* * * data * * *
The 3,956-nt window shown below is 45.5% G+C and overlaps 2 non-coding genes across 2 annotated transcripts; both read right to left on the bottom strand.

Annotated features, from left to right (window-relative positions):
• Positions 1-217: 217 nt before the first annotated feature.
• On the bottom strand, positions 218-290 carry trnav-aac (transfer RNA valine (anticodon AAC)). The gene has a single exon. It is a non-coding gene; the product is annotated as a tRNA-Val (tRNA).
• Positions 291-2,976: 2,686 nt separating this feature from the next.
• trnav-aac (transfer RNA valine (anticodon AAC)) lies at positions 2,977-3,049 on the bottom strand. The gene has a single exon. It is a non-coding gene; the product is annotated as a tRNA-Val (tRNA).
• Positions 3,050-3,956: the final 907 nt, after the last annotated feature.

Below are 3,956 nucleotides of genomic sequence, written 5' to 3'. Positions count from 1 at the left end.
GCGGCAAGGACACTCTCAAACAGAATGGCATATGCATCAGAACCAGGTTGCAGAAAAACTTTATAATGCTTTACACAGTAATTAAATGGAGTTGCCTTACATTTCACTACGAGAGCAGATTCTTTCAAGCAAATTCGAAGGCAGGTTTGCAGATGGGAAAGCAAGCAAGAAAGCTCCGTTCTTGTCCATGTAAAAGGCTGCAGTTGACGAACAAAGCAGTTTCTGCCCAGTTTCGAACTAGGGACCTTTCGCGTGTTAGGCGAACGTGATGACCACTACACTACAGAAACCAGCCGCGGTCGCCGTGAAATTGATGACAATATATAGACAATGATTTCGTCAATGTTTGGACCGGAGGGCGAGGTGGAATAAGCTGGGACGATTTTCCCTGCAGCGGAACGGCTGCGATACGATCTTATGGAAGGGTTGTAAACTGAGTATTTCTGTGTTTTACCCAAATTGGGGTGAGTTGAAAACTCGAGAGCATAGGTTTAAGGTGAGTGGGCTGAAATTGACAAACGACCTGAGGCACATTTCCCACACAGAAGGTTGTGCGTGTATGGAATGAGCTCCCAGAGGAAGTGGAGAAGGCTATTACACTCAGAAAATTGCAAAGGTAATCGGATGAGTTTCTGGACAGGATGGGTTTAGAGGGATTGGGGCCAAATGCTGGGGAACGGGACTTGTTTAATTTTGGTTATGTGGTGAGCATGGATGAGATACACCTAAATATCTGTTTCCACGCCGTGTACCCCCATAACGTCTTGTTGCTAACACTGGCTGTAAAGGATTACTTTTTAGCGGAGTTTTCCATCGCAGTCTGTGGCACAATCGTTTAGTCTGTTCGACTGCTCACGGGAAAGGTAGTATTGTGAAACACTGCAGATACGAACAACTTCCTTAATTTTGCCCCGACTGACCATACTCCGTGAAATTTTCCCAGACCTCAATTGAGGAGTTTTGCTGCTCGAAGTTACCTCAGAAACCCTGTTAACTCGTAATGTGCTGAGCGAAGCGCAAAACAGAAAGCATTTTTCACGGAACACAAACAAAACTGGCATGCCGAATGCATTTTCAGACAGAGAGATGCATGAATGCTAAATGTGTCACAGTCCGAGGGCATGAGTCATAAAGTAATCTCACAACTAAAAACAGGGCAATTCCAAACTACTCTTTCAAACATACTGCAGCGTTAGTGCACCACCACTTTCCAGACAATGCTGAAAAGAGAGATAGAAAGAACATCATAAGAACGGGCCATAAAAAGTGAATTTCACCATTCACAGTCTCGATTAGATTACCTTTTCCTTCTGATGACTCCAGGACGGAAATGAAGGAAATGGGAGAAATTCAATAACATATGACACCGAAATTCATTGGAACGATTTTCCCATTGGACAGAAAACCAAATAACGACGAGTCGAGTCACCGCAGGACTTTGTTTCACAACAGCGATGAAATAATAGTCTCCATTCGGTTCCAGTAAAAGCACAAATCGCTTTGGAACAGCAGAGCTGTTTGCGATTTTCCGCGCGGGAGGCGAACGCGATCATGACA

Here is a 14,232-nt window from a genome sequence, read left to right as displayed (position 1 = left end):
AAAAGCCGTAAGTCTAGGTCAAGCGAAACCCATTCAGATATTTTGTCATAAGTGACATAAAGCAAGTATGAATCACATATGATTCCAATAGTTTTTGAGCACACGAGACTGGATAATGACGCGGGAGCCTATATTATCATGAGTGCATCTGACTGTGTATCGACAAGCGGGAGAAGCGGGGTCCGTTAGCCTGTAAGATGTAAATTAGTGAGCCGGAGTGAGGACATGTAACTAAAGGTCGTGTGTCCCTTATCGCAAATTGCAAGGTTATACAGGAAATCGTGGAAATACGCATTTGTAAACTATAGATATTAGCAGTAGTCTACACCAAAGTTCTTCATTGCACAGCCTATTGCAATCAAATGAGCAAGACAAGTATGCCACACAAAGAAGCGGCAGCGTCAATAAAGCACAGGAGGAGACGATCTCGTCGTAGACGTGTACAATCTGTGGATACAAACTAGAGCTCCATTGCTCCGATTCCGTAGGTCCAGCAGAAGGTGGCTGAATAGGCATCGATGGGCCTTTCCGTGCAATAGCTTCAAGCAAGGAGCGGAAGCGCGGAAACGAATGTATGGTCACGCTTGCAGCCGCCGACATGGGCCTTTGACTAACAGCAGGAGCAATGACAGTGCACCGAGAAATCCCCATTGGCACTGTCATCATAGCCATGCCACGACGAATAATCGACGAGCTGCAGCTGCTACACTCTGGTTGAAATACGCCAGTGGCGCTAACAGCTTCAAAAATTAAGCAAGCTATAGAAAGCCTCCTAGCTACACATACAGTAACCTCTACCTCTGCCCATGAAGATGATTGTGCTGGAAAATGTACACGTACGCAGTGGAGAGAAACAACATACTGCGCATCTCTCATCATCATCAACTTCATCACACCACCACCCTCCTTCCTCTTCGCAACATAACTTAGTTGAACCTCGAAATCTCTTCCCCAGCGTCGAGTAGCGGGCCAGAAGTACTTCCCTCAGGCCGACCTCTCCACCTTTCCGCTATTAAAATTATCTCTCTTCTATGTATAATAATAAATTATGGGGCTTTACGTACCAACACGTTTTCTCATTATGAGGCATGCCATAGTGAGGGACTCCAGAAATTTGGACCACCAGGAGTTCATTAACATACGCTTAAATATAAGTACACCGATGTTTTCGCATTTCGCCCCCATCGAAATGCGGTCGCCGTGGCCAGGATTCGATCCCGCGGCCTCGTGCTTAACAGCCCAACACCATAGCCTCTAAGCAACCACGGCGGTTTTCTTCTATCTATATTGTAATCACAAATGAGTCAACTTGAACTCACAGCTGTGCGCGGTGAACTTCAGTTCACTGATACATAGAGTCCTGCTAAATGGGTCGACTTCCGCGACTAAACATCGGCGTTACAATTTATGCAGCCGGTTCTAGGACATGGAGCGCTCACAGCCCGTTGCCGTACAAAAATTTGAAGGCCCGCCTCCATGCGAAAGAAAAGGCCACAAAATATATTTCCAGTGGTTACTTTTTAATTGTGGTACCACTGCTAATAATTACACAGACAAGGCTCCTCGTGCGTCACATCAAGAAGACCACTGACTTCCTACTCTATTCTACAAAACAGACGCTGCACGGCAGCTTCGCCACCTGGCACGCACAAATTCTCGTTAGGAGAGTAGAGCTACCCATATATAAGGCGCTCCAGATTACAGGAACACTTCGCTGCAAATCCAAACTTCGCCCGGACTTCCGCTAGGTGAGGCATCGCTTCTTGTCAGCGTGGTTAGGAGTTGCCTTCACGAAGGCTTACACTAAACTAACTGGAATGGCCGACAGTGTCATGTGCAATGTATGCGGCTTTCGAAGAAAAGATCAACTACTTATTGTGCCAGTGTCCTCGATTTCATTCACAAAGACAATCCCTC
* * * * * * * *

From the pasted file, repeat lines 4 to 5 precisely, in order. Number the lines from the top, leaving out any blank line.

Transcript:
• On the bottom strand, positions 218-290 carry trnav-aac (transfer RNA valine (anticodon AAC)). The gene has a single exon. It is a non-coding gene; the product is annotated as a tRNA-Val (tRNA).
• Positions 291-2,976: 2,686 nt separating this feature from the next.